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December 22, 1989


The opinion of the court was delivered by: BISSELL

 By this Court's opinion and order entered November 30, 1988, Counts I through VI of the complaint were dismissed. The parties recently appeared before the Court to submit to the Court for resolution certain issues underlying Count VII of the complaint, the only remaining claim in the case. That submission was presented pursuant to a number of stipulated facts which included the following:

 1. The outstanding principal due on the Non-Negotiable Promissory Note ("the Note") dated January 3, 1977 between the parties is $ 179,197.21.

 2. No payments of principal have been made since January 3, 1984.

 3. On or about January 3, 1986, plaintiff received from defendant a cashier's check drawn on Home Savings Association of Florida in the amount of $ 18,316.17 in payment of interest upon the Note for the period January 3, 1984 through December 31, 1985. *fn1"

 4. This cashier's check in payment of interest has been held by plaintiff and/or her attorney since its receipt. It has neither been presented for payment nor returned.

 5. On January 10, 1986, defendant Charlotte Brown Keister (f/k/a Charlotte Gabriel) ("the defendant") served upon plaintiff through her counsel an Offer of Judgment against that defendant in the sum of $ 179,197.21, the principal balance on the Note. That Offer of Judgment was filed with this court on January 13, 1986, and a copy thereof is appended to this opinion and incorporated by reference.

 6. The original of the Note could not be produced at the hearing.

 8. Upon conclusion of proceedings before this Court, an order of final judgment in favor of the co-defendant Lilian Maria Brown will be entered, dismissing all claims against her.

 The issues submitted to this Court for resolution were the following:

 A. May the plaintiff maintain a claim upon the Note, or the debt underlying it, despite being unable to produce the original at the trial?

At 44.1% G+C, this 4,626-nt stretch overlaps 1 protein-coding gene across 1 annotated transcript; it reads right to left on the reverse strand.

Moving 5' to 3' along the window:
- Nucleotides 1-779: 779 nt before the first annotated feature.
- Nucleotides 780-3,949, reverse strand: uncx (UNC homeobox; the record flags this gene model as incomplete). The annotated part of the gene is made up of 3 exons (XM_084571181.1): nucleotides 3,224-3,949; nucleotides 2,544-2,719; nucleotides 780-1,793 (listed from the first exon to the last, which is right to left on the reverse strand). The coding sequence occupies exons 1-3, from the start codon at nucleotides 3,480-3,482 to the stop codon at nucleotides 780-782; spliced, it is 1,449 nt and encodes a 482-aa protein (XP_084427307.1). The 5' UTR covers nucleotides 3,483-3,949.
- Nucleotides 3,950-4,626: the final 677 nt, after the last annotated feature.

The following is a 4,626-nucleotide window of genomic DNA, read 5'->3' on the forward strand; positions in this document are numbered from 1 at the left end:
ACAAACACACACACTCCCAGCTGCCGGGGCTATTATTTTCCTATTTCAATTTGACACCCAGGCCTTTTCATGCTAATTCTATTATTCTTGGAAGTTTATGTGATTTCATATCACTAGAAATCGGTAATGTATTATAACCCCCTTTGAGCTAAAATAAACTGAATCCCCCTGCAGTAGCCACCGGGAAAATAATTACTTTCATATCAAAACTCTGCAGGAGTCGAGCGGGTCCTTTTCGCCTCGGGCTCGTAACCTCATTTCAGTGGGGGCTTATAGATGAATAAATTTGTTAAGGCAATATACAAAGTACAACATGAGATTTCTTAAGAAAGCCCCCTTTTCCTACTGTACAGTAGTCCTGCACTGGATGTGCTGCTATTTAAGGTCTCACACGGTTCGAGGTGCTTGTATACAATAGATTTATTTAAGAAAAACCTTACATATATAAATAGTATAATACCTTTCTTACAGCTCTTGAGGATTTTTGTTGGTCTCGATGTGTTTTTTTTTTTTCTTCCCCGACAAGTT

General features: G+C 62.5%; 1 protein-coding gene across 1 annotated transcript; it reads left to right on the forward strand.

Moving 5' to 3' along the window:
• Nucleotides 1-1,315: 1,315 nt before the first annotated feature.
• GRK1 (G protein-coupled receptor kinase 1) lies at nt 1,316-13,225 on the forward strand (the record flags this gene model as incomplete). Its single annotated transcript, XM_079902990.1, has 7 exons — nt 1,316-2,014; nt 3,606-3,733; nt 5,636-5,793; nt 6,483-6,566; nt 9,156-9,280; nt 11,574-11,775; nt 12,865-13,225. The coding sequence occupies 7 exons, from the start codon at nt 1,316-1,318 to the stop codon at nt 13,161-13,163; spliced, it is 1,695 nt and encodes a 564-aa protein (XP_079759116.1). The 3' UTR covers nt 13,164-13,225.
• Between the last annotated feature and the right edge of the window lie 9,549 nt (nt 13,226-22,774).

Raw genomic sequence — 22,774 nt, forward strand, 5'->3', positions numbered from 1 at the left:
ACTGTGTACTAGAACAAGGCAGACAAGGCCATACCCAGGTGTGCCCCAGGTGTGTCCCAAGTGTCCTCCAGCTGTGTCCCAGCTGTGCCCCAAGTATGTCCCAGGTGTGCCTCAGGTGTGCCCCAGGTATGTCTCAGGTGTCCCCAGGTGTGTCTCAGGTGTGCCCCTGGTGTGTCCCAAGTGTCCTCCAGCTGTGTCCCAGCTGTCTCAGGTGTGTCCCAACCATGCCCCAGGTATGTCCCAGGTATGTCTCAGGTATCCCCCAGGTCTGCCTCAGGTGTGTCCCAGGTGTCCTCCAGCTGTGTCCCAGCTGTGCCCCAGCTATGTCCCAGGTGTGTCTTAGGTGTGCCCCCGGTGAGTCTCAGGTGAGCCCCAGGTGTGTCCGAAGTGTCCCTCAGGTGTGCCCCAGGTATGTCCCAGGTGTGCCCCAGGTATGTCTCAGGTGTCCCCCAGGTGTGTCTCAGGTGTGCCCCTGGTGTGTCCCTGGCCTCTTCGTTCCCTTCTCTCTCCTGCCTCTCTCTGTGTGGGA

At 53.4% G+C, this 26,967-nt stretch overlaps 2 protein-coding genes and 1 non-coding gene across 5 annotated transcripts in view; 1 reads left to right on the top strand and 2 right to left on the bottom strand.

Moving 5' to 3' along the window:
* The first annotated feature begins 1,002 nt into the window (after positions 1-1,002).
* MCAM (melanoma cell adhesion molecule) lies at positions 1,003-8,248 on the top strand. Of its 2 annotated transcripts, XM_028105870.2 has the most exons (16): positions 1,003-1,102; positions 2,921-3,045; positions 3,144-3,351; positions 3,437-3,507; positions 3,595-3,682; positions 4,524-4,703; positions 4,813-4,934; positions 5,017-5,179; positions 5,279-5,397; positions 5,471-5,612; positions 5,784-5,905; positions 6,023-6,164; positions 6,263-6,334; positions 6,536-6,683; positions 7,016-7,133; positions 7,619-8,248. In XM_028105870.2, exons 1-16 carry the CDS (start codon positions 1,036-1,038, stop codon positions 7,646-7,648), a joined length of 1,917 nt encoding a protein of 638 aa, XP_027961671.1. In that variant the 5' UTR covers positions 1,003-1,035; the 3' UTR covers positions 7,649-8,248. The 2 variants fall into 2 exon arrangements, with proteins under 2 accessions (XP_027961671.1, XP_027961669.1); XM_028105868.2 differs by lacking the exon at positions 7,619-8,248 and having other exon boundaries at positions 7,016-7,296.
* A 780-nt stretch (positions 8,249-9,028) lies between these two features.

B. Was the transmittal of the cashier's check described above an effective tender of interest which had accrued through December 31, 1985, and did it remain so by reason of plaintiff's retention of that instrument?

 C. Did the filing and service of the aforementioned Offer of Judgment, even though unaccepted by the plaintiff, preclude plaintiff from asserting a claim for any interest from and after the date of the Offer of Judgment?

 D. If plaintiff remains entitled to interest from and after December 31, 1985, at the 5% rate reflected in the Note, how shall it be calculated?

 The Court will proceed to resolve the above issues in the order stated.

 A. The parties agreed at trial that exhibit P-6 was an accurate copy of the Note, albeit without the signature of the defendant Charlotte Brown Keister. The plaintiff testified before this Court that she had received the fully executed original of the Note and deposited it in a safe deposit box, which she still maintains, at Morgan Guaranty Trust Company, 59th and Madison, New York, New York. Over the years she occasionally removed papers from that safe deposit box, but has no recollection of either removing or not removing this Note. She has recently searched not only that safe deposit box but other reasonably conceivable locations where the Note might be, to no avail. Despite acknowledging some financial transactions with others since the execution of the Note, the plaintiff has neither delivered, assigned nor pledged that note to any other person.

 N.J.S.A. 12A:3-804 provides in its entirety as follows:

The owner of an instrument which is lost, whether by destruction, theft or otherwise, may maintain an action in his own name and recover from any party liable thereon upon due proof of his ownership, the facts which prevent his production of the instrument and its terms. The court may require security indemnifying the defendant against loss by reason of further claims on the instrument.

 This Court finds that the plaintiff has established that the original Note is indeed lost, in all likelihood for many years. At no time has any other party ever made any claim against either the plaintiff or the defendant based upon that Note. An admittedly true copy of the Note has been introduced into evidence thereby establishing the rights and obligations of the respective parties on this undertaking. Accordingly, plaintiff has satisfied the requirements of § 804 set forth above. Furthermore, because the likelihood of another party's making any "claims on the instrument" is extremely remote, the Court will not require the plaintiff to post security to indemnify the defendant against any such potential claim.

 C. Defendant argues that, whether considered under Fed.R.Civ.P. 68 (Offer of Judgment) or N.J.S.A. 12A:3-604 (Tender of Payment), her Offer of Judgment of January 10, 1986, in an amount accurately stating the principal balance due, is effective to bar plaintiff from asserting any ...

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